The themes of the film are perhaps less subtle than they were previously. Bane’s pseudo-communist revolution is clearly a direct parallel of the anti-capitalist sentiment that has found footing in many since the Global Financial Crisis, but I feel like including a scene where Bane literally attacks the stock exchange, the very symbol of capitalism, before setting up a French Revolution-style revolutionary tribunal to sentence the idle wealthy to death is just a touch too heavy-handed. There’s even a shot of an American flag ripped to shreds by bullets. Traditionally most superhero sagas have been a bit coy about their settings, but let there be no doubt this film is set in modern ‘Murrica. Still, it gives rise to some great set-pieces – my favourite is the ‘sentencing’ room, where Cillian Murphy manages to sneak back into a minor but recurring role, which is quite nice, even if he has to do it all from atop a barricade of tables and chairs. Les Miserables, herro?
The film actually gets better and better as it trucks along, and the ending in particular is Macaulay Culkin-in-Home-Alone-slapping-his-cheeks-and-dropping-jaw-to-the-floor shockingly good, if I can call the final scene out on being just the weeniest titch predictable. The twists start piling in as we near closure, and I’m pleased to say that by and large my eagle eyes didn’t see them coming, and I was even wearing my glasses. The character of Batman grows in accordance with the coolness of his gagetry, and there are some very high-quality action sequences featuring The Bat, Batman’s personal flying tank, as well as his sweet little motorbike from the second film. I’d recommend this film as part of a trilogy movie marathon, as it makes very frequent reference to Batman Begins, and if you haven’t seen that yet, then I highly recommend you do so before the oxygen supply under your rock on Mars begins to dip too low.
Upon reflection, this has been quite a negative review, so it may come as a surprise to reiterate that it is really quite good. It’s just not as good as the last one. While The Dark Knight will go down as one of the most adored films of all time, the Empire Strikes Back of this generation, sadly The Dark Knight Rises will just have to do with only being really, really good. The action is great, the script not so much, Batman’s character development is fantastic, while Princess Hathaway can kindly fuck off back to Genovia. Gary Oldman and Joseph Gordon-Levitt, underappreciated as they will be, rack up some nice screentime, and I highly recommend you slam one out before you lock eyes on Marion Cotillard; it’ll help you last longer.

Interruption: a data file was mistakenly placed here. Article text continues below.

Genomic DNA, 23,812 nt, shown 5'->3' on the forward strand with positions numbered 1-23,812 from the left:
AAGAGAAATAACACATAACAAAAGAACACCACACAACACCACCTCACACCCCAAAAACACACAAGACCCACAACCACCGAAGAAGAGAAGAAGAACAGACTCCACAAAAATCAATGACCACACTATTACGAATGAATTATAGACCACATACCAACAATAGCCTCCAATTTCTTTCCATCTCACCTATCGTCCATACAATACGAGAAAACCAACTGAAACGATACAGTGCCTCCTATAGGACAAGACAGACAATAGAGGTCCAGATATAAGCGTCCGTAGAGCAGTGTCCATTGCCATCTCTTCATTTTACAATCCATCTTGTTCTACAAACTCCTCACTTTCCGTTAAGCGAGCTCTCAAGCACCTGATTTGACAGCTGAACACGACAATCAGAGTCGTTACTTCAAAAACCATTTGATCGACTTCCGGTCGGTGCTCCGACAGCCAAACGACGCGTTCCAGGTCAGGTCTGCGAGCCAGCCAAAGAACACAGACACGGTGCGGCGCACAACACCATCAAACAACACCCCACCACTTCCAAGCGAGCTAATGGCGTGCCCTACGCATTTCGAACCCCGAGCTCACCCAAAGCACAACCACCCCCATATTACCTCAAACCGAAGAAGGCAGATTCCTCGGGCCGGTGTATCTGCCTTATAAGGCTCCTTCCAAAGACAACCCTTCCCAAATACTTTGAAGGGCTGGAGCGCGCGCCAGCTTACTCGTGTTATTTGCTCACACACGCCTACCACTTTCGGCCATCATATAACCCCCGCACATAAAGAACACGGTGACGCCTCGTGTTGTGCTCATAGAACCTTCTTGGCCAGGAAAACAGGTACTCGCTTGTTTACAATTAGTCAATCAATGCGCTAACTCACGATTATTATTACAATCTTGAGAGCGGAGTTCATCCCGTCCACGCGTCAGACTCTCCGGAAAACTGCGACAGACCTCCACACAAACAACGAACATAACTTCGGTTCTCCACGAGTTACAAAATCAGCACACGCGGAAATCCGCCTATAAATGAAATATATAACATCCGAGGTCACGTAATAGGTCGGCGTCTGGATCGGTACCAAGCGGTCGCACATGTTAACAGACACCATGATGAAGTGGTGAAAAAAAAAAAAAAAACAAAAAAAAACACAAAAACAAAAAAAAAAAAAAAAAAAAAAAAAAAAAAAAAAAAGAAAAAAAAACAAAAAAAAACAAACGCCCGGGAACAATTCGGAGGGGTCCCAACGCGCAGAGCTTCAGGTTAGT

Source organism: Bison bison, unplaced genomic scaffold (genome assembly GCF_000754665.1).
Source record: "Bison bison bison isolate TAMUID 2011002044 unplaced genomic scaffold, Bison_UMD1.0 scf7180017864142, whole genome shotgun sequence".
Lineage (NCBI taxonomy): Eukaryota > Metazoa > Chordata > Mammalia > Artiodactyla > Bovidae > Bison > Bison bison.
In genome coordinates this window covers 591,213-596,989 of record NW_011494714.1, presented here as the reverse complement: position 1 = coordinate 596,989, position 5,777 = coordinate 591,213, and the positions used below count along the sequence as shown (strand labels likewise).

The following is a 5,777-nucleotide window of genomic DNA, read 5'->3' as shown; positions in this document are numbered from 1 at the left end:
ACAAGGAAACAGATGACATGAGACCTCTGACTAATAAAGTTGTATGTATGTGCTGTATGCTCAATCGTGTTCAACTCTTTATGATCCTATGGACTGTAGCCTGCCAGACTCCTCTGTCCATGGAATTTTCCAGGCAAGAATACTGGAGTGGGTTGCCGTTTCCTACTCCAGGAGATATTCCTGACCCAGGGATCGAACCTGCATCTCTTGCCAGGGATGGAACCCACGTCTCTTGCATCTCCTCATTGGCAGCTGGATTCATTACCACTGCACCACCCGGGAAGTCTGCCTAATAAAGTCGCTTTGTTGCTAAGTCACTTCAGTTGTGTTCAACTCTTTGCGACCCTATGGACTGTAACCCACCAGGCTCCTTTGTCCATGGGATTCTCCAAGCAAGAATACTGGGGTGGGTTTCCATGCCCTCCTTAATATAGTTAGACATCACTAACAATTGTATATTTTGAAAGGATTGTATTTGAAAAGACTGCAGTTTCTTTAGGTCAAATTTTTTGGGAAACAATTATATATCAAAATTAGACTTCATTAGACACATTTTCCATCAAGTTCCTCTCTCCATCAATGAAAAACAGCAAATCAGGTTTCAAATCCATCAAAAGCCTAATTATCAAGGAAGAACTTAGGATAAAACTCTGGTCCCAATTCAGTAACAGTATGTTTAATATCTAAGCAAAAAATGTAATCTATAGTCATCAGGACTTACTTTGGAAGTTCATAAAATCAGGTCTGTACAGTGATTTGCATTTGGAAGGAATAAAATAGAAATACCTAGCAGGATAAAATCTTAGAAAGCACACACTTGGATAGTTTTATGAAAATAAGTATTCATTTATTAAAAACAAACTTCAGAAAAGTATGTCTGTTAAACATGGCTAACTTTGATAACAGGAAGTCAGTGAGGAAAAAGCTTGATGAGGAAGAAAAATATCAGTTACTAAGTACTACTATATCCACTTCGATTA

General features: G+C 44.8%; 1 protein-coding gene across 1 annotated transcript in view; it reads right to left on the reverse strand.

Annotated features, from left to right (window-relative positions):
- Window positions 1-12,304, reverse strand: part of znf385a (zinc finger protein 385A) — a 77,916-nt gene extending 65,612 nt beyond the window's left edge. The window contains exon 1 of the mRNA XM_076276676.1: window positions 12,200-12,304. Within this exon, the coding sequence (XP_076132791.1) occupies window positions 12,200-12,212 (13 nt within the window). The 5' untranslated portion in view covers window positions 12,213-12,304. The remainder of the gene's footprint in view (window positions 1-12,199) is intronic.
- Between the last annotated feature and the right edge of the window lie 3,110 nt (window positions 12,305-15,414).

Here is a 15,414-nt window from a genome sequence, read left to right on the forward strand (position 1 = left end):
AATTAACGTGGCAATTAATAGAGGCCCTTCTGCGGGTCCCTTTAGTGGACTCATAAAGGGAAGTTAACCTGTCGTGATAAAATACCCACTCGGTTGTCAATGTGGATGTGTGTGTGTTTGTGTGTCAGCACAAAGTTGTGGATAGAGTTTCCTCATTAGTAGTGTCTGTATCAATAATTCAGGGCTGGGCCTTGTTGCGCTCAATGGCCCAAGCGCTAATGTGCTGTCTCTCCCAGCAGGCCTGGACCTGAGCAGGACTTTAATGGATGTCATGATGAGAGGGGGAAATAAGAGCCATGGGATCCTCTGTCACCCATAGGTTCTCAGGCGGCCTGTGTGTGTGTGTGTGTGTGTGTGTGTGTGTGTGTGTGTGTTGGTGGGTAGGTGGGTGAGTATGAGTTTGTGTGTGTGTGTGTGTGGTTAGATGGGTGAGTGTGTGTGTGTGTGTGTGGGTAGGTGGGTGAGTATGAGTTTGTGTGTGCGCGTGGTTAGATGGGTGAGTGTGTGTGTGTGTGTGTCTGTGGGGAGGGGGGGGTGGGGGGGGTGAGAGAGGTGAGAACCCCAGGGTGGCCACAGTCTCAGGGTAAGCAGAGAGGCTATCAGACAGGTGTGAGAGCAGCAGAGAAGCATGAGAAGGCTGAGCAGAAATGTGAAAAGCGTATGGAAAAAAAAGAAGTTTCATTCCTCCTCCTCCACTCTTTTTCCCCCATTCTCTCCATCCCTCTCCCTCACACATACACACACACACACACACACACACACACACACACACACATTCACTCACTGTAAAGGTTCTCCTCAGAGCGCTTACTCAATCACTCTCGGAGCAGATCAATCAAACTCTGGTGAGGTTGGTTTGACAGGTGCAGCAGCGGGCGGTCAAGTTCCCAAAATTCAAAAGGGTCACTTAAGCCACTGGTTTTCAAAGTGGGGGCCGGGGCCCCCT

All the same, this is just not the Batman of Batman films. It’s the ending we needed, but if I can be just disgustingly fan-servicery for one second, it’s not the one we deserve. Hence it is with a heavy heart that I condemn this film to a comparatively paltry 3 ½ Stiff & Erect Bat-Nipples out of 5, and yet unequivolcally recommend it to any and everyone who saw the first two, which is literally the entire population of Earth. What ho!
The Quibble – Unfortunately the frigid climes of Gotham Bay are too unwelcoming to the local selachian species; I was gunning for a little Bat-Shark Repellent action. Sadly this was not to be. On the other hand, if there’s something we really feel we ought to look back on and have a chuckle over, it’s the first time Hathaway is revealed as Catwoman. Oh my sweetest God that is some shocking acting.
Things to Click:
- Thoughts on “The Dark Knight Rises” (kylesmithonline.com)
- The Reviews Are In … (huffingtonpost.com)
- Dave’s ‘The Dark Knight Rises’ Review: A Worthwhile Spectacle, a Storytelling Mess (slashfilm.com)
- people really like ‘The Dark Knight Rises’ (wwtdd.com)
- The Dark Knight Rises to mixed reviews as critics miss Ledger (theweek.co.uk)
- Hype rises over The Dark Knight’s final installment (vancouversun.com)
- The Dark Knight Rises: reviews are popping up all over after Warner Bros. lifts embargo (blogs.montrealgazette.com)
- 15 things to know before ‘The Dark Knight Rises’ (ibnlive.in.com)
- Stars turn out for ‘The Dark Knight Rises’ world premiere (itv.com)
- Dark Knight Rises Is a Dark, Epic Blockbuster (newser.com)
- How the Dark Knight Rises reveals Batman’s Conservative soul (telegraph.co.uk)
- #TheDarkKnightRises: What the Critics are Saying? (muhsadam.wordpress.com)
- “THE EPIC ENDING WE’VE ALL BEEN WAITING FOR!” Flick Chick’s first reaction review to The Dark Knight Rises (blogs.todayonline.com)
- Mike Ryan: ‘The Dark Knight Rises’: Is It As Good As ‘The Dark Knight’? (huffingtonpost.com)